Burmese officials have threatened to take action against Buddhist monks leading the country's largest anti-government protests in nearly 20 years.
The religious affairs minister, Brigadier General Thura Myint Maung, broadcast the warning on state television Monday after monks led some 100,000 people on a peaceful pro-democracy march through the streets of Rangoon.
The general's statement is the first official reaction to the escalating protests against the country's military rulers.
The United Nations, the European Union and the United States each issued statements Monday calling for restraint by Burma's government and urging reform through peaceful national dialogue between the country's leaders and pro-democracy activists.
They also praised the peaceful nature of the demonstrations, which began last month over fuel prices, but have become a general protest against Burma's repressive military leadership.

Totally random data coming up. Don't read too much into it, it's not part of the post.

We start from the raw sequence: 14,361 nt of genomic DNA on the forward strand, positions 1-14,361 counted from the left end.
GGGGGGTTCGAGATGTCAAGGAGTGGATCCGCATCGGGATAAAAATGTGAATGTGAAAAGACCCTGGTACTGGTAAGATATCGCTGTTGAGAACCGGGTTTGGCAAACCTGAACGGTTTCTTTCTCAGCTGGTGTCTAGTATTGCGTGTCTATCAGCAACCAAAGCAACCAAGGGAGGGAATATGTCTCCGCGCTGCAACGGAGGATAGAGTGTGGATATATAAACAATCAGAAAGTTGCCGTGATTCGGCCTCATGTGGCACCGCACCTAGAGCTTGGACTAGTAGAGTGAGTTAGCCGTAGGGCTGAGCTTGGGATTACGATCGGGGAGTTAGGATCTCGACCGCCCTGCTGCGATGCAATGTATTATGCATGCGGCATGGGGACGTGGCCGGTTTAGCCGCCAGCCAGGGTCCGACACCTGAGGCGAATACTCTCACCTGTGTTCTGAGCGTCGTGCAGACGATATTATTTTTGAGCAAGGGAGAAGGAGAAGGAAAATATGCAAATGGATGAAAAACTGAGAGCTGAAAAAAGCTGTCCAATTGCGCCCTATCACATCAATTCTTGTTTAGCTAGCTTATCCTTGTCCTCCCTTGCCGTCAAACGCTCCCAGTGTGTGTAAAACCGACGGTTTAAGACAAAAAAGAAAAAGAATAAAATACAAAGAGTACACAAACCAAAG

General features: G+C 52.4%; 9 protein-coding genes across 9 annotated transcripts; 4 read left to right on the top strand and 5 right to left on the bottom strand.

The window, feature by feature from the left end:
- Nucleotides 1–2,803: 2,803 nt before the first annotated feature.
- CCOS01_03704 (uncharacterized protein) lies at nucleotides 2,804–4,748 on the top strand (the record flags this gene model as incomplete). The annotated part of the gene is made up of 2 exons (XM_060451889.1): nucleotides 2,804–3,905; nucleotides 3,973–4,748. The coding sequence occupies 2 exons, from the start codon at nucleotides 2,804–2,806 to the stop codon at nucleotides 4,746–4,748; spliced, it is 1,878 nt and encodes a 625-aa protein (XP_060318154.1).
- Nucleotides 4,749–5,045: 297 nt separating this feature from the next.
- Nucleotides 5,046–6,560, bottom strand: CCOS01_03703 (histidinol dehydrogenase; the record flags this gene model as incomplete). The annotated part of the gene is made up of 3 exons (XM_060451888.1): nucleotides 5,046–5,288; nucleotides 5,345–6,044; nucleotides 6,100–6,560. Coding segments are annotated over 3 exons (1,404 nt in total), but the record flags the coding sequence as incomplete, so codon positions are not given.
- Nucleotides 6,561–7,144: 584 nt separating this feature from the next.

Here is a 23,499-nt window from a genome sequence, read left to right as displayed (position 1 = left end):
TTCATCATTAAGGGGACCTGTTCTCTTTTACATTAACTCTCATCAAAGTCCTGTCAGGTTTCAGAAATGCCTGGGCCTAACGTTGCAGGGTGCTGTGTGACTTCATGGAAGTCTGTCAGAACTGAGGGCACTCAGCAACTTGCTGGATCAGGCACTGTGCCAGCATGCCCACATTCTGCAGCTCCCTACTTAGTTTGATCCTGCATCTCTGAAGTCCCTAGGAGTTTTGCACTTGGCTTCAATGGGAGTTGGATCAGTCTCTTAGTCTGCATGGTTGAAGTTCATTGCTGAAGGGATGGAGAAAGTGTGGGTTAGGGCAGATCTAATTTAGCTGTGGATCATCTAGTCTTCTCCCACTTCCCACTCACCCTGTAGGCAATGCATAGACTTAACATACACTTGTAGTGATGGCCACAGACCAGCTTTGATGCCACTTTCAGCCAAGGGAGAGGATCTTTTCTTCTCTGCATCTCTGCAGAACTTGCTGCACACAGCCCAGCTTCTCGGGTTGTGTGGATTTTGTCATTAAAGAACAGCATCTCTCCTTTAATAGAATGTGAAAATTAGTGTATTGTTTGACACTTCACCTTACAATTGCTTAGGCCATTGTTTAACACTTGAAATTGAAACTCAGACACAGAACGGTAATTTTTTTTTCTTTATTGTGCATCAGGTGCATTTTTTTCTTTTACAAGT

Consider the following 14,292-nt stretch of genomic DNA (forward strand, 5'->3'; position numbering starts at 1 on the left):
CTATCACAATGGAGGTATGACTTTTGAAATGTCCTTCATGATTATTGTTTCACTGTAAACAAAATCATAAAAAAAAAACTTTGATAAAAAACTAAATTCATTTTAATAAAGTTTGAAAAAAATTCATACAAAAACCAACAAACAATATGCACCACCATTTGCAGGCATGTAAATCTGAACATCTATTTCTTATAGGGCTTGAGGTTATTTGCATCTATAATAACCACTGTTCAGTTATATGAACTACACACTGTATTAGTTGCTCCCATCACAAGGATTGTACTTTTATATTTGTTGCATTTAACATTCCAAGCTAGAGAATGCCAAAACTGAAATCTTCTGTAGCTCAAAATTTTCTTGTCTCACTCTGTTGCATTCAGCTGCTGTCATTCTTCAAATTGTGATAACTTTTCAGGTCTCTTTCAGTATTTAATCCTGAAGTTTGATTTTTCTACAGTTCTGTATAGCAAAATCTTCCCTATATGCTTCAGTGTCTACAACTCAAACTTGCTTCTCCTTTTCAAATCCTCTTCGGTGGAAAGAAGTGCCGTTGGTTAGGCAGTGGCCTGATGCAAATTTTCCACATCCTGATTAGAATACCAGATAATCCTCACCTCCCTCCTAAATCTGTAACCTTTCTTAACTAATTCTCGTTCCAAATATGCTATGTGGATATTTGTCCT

Burma has been ruled by a military government since 1962.
Burma's current leaders have been widely criticized for human rights violations and the detention of political activists, including pro-democracy opposition leader and Nobel Peace Prize winner, Aung San Suu Kyi.
Her National League for Democracy won elections in 1990, but Burma's military rulers refused to relinquish power. Aung San Suu Kyi has been under house arrest for most of the past two decades.
Some information for this report was provided by AFP and AP.